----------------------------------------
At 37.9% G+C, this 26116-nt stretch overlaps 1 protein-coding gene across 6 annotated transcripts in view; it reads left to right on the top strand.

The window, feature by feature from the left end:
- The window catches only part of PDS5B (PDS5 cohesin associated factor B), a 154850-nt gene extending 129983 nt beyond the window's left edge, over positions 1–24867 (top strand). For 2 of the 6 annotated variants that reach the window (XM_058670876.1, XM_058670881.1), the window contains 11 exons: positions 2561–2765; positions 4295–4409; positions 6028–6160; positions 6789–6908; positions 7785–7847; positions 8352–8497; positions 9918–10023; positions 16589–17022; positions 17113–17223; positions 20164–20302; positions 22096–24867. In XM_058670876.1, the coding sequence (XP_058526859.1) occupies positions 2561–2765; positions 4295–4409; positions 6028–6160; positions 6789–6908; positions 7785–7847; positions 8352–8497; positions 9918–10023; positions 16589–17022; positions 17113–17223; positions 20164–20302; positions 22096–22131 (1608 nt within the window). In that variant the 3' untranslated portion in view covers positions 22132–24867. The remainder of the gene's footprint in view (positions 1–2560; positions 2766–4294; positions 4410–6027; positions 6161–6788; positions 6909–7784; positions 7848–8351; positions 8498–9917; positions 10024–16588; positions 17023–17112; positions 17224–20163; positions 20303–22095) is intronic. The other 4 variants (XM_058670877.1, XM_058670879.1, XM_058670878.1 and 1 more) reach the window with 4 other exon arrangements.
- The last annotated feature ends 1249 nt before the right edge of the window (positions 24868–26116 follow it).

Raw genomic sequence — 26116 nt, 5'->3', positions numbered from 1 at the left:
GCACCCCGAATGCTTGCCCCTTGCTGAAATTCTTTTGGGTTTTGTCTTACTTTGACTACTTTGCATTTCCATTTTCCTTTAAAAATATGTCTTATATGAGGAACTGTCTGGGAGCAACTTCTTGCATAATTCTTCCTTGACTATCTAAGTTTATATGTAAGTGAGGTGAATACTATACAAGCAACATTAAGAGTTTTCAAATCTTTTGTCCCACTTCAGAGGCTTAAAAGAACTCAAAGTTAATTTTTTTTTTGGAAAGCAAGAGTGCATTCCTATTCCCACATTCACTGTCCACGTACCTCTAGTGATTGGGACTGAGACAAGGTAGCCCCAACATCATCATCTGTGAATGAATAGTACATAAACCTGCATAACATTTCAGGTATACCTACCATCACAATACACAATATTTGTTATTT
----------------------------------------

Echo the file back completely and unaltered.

At 37.9% G+C, this 26116-nt stretch overlaps 1 protein-coding gene across 6 annotated transcripts in view; it reads left to right on the top strand.

The window, feature by feature from the left end:
- The window catches only part of PDS5B (PDS5 cohesin associated factor B), a 154850-nt gene extending 129983 nt beyond the window's left edge, over positions 1–24867 (top strand). For 2 of the 6 annotated variants that reach the window (XM_058670876.1, XM_058670881.1), the window contains 11 exons: positions 2561–2765; positions 4295–4409; positions 6028–6160; positions 6789–6908; positions 7785–7847; positions 8352–8497; positions 9918–10023; positions 16589–17022; positions 17113–17223; positions 20164–20302; positions 22096–24867. In XM_058670876.1, the coding sequence (XP_058526859.1) occupies positions 2561–2765; positions 4295–4409; positions 6028–6160; positions 6789–6908; positions 7785–7847; positions 8352–8497; positions 9918–10023; positions 16589–17022; positions 17113–17223; positions 20164–20302; positions 22096–22131 (1608 nt within the window). In that variant the 3' untranslated portion in view covers positions 22132–24867. The remainder of the gene's footprint in view (positions 1–2560; positions 2766–4294; positions 4410–6027; positions 6161–6788; positions 6909–7784; positions 7848–8351; positions 8498–9917; positions 10024–16588; positions 17023–17112; positions 17224–20163; positions 20303–22095) is intronic. The other 4 variants (XM_058670877.1, XM_058670879.1, XM_058670878.1 and 1 more) reach the window with 4 other exon arrangements.
- The last annotated feature ends 1249 nt before the right edge of the window (positions 24868–26116 follow it).

Raw genomic sequence — 26116 nt, 5'->3', positions numbered from 1 at the left:
GCACCCCGAATGCTTGCCCCTTGCTGAAATTCTTTTGGGTTTTGTCTTACTTTGACTACTTTGCATTTCCATTTTCCTTTAAAAATATGTCTTATATGAGGAACTGTCTGGGAGCAACTTCTTGCATAATTCTTCCTTGACTATCTAAGTTTATATGTAAGTGAGGTGAATACTATACAAGCAACATTAAGAGTTTTCAAATCTTTTGTCCCACTTCAGAGGCTTAAAAGAACTCAAAGTTAATTTTTTTTTTGGAAAGCAAGAGTGCATTCCTATTCCCACATTCACTGTCCACGTACCTCTAGTGATTGGGACTGAGACAAGGTAGCCCCAACATCATCATCTGTGAATGAATAGTACATAAACCTGCATAACATTTCAGGTATACCTACCATCACAATACACAATATTTGTTATTT